2

I've an account like this:

#[account]
#[derive(Default, InitSpace)]
pub struct Blacklist {
    pub access_controller: Pubkey,

    #[max_len(318)]                 // that touches realloc limit 10KB
    pub addresses: Vec<Pubkey>,
}

I use this to blacklist addresses and when it consumes all the initial allocation 10212 bytes (which is little less than the realloc limit 10KB), then I realloc additional 10KB; now I can add roughly 320 more elements to the vector. But when the vector's len is 512 (which is its capacity as well), it needs to expand which causes:

Error: memory allocation failed, out of memory

I probably understand why it gives this error because the program cannot allocate more than 32KB of memory, which is the max heap size of allocator an instruction can use, as per the Solana docs.

Programs have access to a runtime heap either directly in C or via the Rust alloc APIs. To facilitate fast allocations, a simple 32KB bump heap is utilized. The heap does not support free or realloc so use it wisely.

Now my question is, if the heap max size is 32KB only and it cannot grow bigger than that, then how can an account ever grow to 10MB which is the limit of the account size?

2 Answers 2

2

Simple answer: accounts are not allocated on the heap, but rather passed in as bytes directly to the instruction, in a separate area of memory.

If you use borsh to deserialize your type from the account data, however, it will allocate the vector on the heap. To get around this, you'll need to do some in-place deserialization, ie. reinterpreting the bytes directly from the account data byte slice.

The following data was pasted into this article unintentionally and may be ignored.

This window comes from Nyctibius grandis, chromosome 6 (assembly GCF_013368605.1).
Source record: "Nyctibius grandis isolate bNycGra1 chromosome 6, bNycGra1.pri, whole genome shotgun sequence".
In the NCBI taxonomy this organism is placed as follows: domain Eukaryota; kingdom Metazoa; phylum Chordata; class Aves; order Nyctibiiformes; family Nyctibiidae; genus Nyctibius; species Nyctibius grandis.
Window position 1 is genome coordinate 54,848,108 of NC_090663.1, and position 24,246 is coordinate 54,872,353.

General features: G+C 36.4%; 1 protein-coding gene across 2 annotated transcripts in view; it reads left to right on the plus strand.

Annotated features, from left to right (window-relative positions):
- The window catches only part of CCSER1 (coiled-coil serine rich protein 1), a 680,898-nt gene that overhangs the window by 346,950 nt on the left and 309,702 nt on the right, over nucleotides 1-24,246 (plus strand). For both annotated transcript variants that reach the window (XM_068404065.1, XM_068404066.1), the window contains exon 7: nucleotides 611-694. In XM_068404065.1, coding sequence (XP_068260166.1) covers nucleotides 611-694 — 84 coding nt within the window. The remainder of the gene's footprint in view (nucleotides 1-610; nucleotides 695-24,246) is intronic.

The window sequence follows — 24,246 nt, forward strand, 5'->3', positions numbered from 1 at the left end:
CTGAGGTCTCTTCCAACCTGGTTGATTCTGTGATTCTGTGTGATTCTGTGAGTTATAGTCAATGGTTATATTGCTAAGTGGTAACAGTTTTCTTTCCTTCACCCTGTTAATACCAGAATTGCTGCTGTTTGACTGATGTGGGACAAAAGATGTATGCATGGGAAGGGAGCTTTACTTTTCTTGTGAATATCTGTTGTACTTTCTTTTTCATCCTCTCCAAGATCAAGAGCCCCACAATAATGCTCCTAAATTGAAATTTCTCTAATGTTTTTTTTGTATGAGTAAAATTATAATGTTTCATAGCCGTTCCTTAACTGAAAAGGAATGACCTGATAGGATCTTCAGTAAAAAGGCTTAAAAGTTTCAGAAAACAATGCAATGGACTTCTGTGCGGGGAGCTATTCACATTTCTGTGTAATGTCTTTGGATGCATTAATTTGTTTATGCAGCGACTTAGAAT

Since they're all pubkeys, you can do this quite easily with the bytemuck crate. Here's an example of PodSlice which gives exactly the functionality that you need: https://github.com/solana-labs/solana-program-library/blob/b33a0ab988ad0d2157a0159d41664e06931c338e/libraries/tlv-account-resolution/src/pod.rs#L92

2

If you use a fixed-length array of Pubkeys instead, and the rest of your struct is POD that supports zero-copy, then you will be able to allocate up to 10MB. AccountLoader can de-serialize these large accounts for you without hitting the heap. More info: https://docs.rs/anchor-lang/latest/anchor_lang/attr.account.html

Generally you'll use a placeholder key like Pubkey::default() for the unused items.

The disadvantage is obviously that you need to know how large your list will be and allocate all the rent up front. However, if you run out of space, you can always close the account and copy the items to a new one with a larger size.

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